- The past performance may not repeat.
- Nothing works all the time. The Momentum index looks like the winner over the last 10 years. For the next 10 years, there may be reversal of fortunes/
- The actual data is available for less than 5 years. Not enough to reach a meaningful comparison.
- There are no index funds available to track the Momentum index. Hence, there is no simple way to take exposure to this index or Momentum strategy. In India, the AMC industry is controlled by active fund providers. So, do not expect them to launch an index fund that tracks the momentum index any time soon.
- By the way, we do not know how easy or difficult will it be to track the Momentum index. Or how the wider adoption of the index will affect returns? For all you know, the tracking error may be high.
- There are PMS (portfolio management schemes) that may offer this strategy, but the cost structure can be different and can eat into the returns. A few RIAs have launched their Smallcases modelled on momentum strategy. Interested investors can pay fee and sign up. Do note momentum strategy can be implemented in many ways. There is no guarantee that they are following the methodology used by S&P to construct their momentum portfolios. Hence, the performance of their momentum portfolios can be quite different from S&P BSE Momentum index.
- For instance, S&P BSE Momentum index is rebalanced every 6 months. That makes sense from the perspective of an index provider. From the perspective of potential license buyers (S&P customers), this helps reduce turnover, costs and perhaps also build scale. On the other hand, from what I have seen, practitioners (or a few I know) rebalance portfolios on a weekly or a monthly basis. The weighting scheme can be different. This can result in widely different results.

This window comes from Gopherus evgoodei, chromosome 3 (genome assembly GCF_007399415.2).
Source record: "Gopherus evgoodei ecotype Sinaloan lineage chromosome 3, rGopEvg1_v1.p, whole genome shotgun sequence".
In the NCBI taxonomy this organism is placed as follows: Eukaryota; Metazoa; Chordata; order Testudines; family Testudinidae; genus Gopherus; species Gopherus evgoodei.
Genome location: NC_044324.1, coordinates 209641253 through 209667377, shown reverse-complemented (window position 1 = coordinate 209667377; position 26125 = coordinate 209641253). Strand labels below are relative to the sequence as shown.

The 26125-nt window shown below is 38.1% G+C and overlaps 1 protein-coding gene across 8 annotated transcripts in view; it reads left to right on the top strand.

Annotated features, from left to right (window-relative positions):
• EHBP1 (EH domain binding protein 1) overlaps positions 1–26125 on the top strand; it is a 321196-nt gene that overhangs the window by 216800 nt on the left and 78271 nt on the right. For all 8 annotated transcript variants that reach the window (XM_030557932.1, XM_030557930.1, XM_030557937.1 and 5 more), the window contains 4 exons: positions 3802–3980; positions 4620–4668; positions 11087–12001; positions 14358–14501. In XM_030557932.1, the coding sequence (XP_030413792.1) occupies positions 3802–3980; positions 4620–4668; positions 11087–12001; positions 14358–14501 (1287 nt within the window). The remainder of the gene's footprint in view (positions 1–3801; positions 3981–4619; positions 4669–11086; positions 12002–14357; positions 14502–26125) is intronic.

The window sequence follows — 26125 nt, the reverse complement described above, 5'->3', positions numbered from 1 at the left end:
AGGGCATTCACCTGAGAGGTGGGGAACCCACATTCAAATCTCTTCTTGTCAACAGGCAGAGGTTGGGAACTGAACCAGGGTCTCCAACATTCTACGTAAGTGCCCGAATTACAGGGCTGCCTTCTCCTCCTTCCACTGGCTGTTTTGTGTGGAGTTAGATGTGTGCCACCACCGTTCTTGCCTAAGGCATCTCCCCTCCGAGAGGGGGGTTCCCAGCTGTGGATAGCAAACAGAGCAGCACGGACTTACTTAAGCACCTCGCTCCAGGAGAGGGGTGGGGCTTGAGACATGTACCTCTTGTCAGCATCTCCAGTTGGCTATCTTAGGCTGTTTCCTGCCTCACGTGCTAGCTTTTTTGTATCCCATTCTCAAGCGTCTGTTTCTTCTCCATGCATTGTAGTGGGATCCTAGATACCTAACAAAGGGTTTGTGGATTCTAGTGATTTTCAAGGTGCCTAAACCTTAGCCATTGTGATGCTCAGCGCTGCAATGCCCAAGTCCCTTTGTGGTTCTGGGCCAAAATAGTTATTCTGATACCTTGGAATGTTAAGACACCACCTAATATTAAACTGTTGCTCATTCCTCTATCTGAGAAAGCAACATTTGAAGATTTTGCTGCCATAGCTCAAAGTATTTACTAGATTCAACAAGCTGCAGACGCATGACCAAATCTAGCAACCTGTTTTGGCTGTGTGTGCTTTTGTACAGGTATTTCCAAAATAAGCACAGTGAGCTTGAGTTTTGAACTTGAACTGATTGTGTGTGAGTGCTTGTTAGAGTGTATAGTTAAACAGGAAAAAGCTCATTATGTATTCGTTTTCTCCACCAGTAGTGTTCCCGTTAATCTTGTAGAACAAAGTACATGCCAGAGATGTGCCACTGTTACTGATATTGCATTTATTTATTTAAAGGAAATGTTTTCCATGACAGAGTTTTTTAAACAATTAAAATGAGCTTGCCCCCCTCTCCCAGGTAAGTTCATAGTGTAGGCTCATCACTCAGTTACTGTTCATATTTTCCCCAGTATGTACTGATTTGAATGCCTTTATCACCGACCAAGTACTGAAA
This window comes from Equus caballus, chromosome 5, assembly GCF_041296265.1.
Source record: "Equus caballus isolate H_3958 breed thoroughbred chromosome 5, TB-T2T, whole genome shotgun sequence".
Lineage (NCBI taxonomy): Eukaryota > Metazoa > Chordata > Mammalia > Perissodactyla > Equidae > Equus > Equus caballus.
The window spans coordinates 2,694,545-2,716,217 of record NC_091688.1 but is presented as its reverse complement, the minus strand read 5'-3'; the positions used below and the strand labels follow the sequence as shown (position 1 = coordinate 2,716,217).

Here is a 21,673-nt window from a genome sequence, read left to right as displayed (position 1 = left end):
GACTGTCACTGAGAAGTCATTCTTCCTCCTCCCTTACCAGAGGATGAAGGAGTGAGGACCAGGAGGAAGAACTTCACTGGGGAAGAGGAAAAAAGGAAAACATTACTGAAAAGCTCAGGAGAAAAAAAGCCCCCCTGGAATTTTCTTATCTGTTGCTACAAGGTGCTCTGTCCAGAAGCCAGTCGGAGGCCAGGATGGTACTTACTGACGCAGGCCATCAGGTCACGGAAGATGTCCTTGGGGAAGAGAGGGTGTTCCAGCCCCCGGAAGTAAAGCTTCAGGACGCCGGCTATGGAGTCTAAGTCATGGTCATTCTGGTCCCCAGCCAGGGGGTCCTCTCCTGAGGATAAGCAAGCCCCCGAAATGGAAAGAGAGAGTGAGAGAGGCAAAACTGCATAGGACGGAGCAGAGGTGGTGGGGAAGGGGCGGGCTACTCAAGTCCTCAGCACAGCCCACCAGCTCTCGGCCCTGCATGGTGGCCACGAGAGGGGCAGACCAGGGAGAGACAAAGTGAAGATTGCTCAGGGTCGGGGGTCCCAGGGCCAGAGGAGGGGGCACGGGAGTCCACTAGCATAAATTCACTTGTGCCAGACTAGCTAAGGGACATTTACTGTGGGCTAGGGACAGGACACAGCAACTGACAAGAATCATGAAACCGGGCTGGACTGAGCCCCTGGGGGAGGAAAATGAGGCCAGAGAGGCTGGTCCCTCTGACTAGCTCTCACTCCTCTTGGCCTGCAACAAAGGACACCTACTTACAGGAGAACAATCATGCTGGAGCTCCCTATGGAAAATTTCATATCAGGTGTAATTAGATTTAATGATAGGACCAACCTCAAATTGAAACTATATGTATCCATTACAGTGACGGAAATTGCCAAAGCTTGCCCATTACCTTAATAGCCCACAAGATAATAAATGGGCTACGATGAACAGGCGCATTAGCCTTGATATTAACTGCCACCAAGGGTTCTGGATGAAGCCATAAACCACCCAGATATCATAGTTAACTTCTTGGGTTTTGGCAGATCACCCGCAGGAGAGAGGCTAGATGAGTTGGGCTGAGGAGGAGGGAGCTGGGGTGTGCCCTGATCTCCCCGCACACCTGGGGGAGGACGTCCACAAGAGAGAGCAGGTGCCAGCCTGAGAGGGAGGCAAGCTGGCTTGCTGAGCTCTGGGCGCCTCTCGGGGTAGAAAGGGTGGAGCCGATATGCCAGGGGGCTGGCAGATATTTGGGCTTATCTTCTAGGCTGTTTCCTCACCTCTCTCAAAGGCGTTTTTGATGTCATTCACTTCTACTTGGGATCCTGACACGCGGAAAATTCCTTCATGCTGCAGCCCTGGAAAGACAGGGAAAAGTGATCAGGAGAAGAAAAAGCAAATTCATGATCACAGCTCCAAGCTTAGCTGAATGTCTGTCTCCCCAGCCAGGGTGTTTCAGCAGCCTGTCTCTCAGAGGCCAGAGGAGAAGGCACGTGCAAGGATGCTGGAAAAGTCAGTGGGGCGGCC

Where does the Momentum Portfolio find a place in your portfolio?
In my opinion, if you must invest in the Momentum stocks, make it a part of your satellite equity portfolio.
Let us say your core equity portfolio is built around large-cap index funds or large-cap active funds and let us assume core portfolio is 60% of your equity portfolio. The remainder 40% can be your satellite portfolio. You can use the momentum portfolio in your satellite portfolio. You can allocate some money from your satellite portfolio towards momentum stocks.
Disclosure: I invest in a portfolio of momentum stocks.